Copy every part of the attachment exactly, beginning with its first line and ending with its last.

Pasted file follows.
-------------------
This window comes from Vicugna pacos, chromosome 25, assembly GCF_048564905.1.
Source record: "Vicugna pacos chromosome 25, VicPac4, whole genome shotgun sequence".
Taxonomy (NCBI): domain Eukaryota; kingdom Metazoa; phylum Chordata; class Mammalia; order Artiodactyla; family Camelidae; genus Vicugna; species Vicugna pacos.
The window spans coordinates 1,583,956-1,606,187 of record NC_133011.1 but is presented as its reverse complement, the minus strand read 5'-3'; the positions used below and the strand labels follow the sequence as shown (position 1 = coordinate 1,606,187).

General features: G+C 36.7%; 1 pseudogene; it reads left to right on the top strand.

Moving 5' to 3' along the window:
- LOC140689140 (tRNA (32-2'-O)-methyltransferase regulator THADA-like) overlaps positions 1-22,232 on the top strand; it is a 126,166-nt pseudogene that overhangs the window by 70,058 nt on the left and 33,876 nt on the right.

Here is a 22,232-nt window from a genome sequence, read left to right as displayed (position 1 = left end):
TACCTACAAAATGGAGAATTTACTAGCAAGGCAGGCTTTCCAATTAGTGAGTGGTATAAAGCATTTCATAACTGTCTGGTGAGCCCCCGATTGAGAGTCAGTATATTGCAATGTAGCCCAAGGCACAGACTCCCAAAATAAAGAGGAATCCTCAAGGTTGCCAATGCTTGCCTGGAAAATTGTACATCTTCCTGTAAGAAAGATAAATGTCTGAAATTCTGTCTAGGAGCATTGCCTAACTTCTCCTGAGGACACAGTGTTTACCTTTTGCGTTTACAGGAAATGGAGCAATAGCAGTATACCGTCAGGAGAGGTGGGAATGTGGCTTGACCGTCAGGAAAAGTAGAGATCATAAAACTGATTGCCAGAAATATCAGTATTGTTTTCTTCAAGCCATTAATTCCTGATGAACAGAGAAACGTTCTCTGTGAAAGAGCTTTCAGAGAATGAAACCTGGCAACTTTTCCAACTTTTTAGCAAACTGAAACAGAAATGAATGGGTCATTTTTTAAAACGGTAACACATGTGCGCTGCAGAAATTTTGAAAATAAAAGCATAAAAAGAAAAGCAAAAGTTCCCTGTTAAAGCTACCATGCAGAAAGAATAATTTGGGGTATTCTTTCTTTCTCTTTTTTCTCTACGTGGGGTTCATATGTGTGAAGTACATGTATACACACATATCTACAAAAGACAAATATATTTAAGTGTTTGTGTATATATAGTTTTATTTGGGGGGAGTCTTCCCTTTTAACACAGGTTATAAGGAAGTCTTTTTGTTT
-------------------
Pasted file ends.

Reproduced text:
This window comes from Vicugna pacos, chromosome 25, assembly GCF_048564905.1.
Source record: "Vicugna pacos chromosome 25, VicPac4, whole genome shotgun sequence".
Taxonomy (NCBI): domain Eukaryota; kingdom Metazoa; phylum Chordata; class Mammalia; order Artiodactyla; family Camelidae; genus Vicugna; species Vicugna pacos.
The window spans coordinates 1,583,956-1,606,187 of record NC_133011.1 but is presented as its reverse complement, the minus strand read 5'-3'; the positions used below and the strand labels follow the sequence as shown (position 1 = coordinate 1,606,187).

General features: G+C 36.7%; 1 pseudogene; it reads left to right on the top strand.

Moving 5' to 3' along the window:
- LOC140689140 (tRNA (32-2'-O)-methyltransferase regulator THADA-like) overlaps positions 1-22,232 on the top strand; it is a 126,166-nt pseudogene that overhangs the window by 70,058 nt on the left and 33,876 nt on the right.

Here is a 22,232-nt window from a genome sequence, read left to right as displayed (position 1 = left end):
TACCTACAAAATGGAGAATTTACTAGCAAGGCAGGCTTTCCAATTAGTGAGTGGTATAAAGCATTTCATAACTGTCTGGTGAGCCCCCGATTGAGAGTCAGTATATTGCAATGTAGCCCAAGGCACAGACTCCCAAAATAAAGAGGAATCCTCAAGGTTGCCAATGCTTGCCTGGAAAATTGTACATCTTCCTGTAAGAAAGATAAATGTCTGAAATTCTGTCTAGGAGCATTGCCTAACTTCTCCTGAGGACACAGTGTTTACCTTTTGCGTTTACAGGAAATGGAGCAATAGCAGTATACCGTCAGGAGAGGTGGGAATGTGGCTTGACCGTCAGGAAAAGTAGAGATCATAAAACTGATTGCCAGAAATATCAGTATTGTTTTCTTCAAGCCATTAATTCCTGATGAACAGAGAAACGTTCTCTGTGAAAGAGCTTTCAGAGAATGAAACCTGGCAACTTTTCCAACTTTTTAGCAAACTGAAACAGAAATGAATGGGTCATTTTTTAAAACGGTAACACATGTGCGCTGCAGAAATTTTGAAAATAAAAGCATAAAAAGAAAAGCAAAAGTTCCCTGTTAAAGCTACCATGCAGAAAGAATAATTTGGGGTATTCTTTCTTTCTCTTTTTTCTCTACGTGGGGTTCATATGTGTGAAGTACATGTATACACACATATCTACAAAAGACAAATATATTTAAGTGTTTGTGTATATATAGTTTTATTTGGGGGGAGTCTTCCCTTTTAACACAGGTTATAAGGAAGTCTTTTTGTTT